Sri Lanka is slowly building its team to meet the demands of international cricket, but injuries remain a key worry as the islanders go into battle against the Aussies in the second Test in Galle.
The city where the second Test match is played at, Galle, reminds tourists both local and foreign the importance of preserving what you possess. It’s so essential for a cricketer to preserve his health and physical condition as a professional, but this is not as easy as preserving a monument that has value. Bowlers are the most vulnerable and Sri Lanka is now so concerned about Nuwan Pradeep who is said to have strained a hamstring.
Sri Lanka can decide to be aloof after their smashing 106 runs over Australia in the first Test in Pallakele. But that would be a foolish thing to do against Steve Smith’s men in Green. The Aussies are known to have depth when digging deep into their reserves.
Whether its energy they need, prowess in batting or wickers in bowling, the Aussies have it in them to surprise any opponent. This is why skipper Angelo Mathews has said that the Australians can’t be taken lightly and he expects them to come hard at his players.
The most important thing at the moment is that Sri Lanka earned a win in the first Test, something which has helped built the confidence of a young bunch of players who had a dismal tour of England. This is a nation that has produced cricket legends. It is apt to think there can be many budding players around who must be found and nurtured under the best of conditions before they are fed to the national pool.
When one looks at the entry of players in the likes of Lakshan Sandakan, Kusal Mendis and Dananjaya de Silva, it seems Sri Lanka has a system going that can produce the next generation of players. Right now, we see the inclusion of former St. Sebastian’s College left arm fast bowler Vishwa Fernando making his debut in the second Test.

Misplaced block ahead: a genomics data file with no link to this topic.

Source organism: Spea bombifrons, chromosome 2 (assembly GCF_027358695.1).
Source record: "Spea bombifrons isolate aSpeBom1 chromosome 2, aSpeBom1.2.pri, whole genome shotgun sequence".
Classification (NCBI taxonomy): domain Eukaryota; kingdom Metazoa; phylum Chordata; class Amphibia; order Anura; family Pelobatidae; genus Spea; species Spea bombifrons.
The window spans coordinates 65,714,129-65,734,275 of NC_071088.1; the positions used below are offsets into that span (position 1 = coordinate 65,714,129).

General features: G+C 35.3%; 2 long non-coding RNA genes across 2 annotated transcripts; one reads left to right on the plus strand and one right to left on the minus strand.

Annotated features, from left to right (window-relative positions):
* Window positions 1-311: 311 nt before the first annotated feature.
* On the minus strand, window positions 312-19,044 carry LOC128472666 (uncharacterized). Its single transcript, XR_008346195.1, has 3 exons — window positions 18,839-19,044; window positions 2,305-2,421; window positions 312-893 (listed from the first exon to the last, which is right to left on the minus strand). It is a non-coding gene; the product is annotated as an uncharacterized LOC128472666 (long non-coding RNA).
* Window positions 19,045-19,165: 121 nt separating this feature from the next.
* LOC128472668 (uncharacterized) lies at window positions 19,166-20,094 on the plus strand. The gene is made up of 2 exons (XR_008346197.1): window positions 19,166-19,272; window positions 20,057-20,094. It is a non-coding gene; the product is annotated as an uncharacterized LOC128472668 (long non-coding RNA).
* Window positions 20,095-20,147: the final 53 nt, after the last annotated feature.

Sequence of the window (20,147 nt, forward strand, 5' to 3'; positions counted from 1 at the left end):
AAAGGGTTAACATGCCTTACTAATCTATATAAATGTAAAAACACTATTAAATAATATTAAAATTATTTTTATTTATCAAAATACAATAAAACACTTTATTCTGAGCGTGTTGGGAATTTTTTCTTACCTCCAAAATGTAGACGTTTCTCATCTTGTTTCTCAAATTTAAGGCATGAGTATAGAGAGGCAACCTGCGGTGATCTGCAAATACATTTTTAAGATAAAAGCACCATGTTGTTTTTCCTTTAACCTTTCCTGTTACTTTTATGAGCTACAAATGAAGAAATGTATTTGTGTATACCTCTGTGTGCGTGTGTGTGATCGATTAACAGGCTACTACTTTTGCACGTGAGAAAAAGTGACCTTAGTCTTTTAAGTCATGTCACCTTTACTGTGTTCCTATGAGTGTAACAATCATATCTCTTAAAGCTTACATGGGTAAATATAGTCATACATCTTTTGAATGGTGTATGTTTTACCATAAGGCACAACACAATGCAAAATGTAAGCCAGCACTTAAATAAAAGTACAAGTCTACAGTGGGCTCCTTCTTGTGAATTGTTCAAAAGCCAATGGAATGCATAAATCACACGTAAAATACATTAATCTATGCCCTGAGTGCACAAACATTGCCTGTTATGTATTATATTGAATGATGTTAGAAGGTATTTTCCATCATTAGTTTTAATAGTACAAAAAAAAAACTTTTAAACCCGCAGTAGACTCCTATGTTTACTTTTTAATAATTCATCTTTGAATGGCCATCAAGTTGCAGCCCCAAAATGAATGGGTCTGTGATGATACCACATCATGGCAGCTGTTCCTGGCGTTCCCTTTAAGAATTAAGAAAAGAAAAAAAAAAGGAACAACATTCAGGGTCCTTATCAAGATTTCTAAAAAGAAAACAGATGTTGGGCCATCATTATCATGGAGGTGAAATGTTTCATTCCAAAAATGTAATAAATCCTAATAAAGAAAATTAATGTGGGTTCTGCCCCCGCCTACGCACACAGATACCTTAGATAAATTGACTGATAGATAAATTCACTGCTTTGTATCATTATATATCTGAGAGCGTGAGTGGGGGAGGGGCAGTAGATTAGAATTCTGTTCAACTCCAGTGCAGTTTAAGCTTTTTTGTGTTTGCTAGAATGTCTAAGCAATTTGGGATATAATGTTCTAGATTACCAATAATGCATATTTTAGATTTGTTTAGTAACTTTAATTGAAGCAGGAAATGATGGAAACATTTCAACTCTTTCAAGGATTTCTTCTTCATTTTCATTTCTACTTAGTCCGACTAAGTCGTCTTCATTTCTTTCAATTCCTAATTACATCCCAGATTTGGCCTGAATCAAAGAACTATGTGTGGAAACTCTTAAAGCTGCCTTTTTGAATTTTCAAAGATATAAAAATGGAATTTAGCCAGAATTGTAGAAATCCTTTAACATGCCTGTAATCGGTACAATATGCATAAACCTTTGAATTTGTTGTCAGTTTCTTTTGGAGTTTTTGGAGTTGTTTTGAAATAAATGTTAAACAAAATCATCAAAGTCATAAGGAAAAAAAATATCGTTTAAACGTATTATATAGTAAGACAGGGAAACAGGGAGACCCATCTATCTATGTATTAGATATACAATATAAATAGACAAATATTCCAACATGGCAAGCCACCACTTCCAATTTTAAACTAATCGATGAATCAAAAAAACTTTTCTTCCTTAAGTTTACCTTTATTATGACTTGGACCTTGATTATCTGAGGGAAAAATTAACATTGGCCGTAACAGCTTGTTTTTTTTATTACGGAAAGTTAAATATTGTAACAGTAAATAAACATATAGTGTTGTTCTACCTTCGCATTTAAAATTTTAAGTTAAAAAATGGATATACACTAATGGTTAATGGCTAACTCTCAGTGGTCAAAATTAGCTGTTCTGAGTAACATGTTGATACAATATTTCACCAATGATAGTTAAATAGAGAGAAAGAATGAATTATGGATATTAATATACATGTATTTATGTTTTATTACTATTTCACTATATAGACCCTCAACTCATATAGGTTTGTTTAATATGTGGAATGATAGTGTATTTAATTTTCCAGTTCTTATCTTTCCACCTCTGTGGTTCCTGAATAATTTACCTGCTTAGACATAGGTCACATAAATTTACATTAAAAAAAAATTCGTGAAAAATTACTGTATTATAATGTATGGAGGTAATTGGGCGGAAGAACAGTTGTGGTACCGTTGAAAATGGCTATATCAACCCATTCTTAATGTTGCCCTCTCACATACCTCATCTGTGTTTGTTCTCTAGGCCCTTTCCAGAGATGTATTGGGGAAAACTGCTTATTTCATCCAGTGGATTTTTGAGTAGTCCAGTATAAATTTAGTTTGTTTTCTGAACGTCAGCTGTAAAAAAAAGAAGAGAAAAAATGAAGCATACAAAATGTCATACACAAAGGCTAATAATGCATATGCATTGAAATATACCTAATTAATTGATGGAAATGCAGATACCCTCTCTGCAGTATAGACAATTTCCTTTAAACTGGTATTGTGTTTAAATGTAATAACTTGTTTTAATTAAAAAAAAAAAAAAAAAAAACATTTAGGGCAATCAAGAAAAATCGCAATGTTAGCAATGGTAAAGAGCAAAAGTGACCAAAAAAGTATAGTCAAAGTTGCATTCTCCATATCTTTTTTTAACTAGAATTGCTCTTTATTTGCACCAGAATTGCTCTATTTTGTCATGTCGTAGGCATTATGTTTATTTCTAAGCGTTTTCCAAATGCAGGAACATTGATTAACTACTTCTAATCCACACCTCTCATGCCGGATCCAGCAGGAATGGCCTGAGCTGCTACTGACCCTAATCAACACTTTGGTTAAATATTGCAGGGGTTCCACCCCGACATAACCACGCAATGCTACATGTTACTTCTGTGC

In Test cricket you learn slowly about the magnitude of the longer version of the game. Former Players in the likes of Mahela Jayawardene, Kumar Sangakkara and Nuwan Kulasekare took years to mature. The selectors exercised great patience when a batsman in the likes of Marvan Atapattu had a string of failures. Selectors must pursue with youth players with pottential. The present Sri Lanka frontline batsmen like Dimuth Karunaratne and Kaushal Silva have struggled for a while now. But it was great to see the selectors sticking to the majority of members from the team that won the first Test against Aussies. Its always wise to stick to a winning combination.
Here in Sri Lanka it is the school holidays. There is a good chance of seeing the generally-empty stands at Test cricket venues being filled by fresh faced schoolboys and girls. At the time of writing Sri Lanka had progressed to 265 for 7 in the first innings of the first Test, thanks largely due to the bats of Kusal Janith Perera (49), Kusal Mendis (86) and skipper Mathews (54) producing valuable runs. The crowds are sure to build as the Test progresses, possibly attracting enough to fill the stands that have been demanding the attention of cricket fans for a long time.